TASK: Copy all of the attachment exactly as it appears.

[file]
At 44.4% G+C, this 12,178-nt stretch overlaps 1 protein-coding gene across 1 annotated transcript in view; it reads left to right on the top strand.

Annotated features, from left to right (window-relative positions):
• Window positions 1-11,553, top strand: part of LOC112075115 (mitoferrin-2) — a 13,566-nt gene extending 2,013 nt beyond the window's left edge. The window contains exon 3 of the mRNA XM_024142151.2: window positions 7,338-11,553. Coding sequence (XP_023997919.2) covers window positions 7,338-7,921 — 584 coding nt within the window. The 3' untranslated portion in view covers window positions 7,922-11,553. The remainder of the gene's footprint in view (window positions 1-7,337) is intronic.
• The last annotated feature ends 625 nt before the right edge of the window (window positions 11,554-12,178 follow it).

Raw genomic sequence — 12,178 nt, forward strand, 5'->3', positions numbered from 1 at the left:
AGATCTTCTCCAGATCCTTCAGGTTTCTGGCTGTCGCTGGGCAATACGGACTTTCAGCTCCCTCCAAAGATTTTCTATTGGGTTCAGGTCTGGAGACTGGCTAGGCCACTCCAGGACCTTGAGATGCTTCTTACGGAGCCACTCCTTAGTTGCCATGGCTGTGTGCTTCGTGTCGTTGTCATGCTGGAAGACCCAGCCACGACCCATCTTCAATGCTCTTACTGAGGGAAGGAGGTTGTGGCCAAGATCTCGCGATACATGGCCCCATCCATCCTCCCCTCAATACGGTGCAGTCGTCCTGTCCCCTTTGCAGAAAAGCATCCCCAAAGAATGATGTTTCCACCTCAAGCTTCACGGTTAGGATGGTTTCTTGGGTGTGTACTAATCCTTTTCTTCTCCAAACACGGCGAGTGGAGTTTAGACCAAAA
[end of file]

At 44.4% G+C, this 12,178-nt stretch overlaps 1 protein-coding gene across 1 annotated transcript in view; it reads left to right on the top strand.

Annotated features, from left to right (window-relative positions):
• Window positions 1-11,553, top strand: part of LOC112075115 (mitoferrin-2) — a 13,566-nt gene extending 2,013 nt beyond the window's left edge. The window contains exon 3 of the mRNA XM_024142151.2: window positions 7,338-11,553. Coding sequence (XP_023997919.2) covers window positions 7,338-7,921 — 584 coding nt within the window. The 3' untranslated portion in view covers window positions 7,922-11,553. The remainder of the gene's footprint in view (window positions 1-7,337) is intronic.
• The last annotated feature ends 625 nt before the right edge of the window (window positions 11,554-12,178 follow it).

Raw genomic sequence — 12,178 nt, forward strand, 5'->3', positions numbered from 1 at the left:
AGATCTTCTCCAGATCCTTCAGGTTTCTGGCTGTCGCTGGGCAATACGGACTTTCAGCTCCCTCCAAAGATTTTCTATTGGGTTCAGGTCTGGAGACTGGCTAGGCCACTCCAGGACCTTGAGATGCTTCTTACGGAGCCACTCCTTAGTTGCCATGGCTGTGTGCTTCGTGTCGTTGTCATGCTGGAAGACCCAGCCACGACCCATCTTCAATGCTCTTACTGAGGGAAGGAGGTTGTGGCCAAGATCTCGCGATACATGGCCCCATCCATCCTCCCCTCAATACGGTGCAGTCGTCCTGTCCCCTTTGCAGAAAAGCATCCCCAAAGAATGATGTTTCCACCTCAAGCTTCACGGTTAGGATGGTTTCTTGGGTGTGTACTAATCCTTTTCTTCTCCAAACACGGCGAGTGGAGTTTAGACCAAAA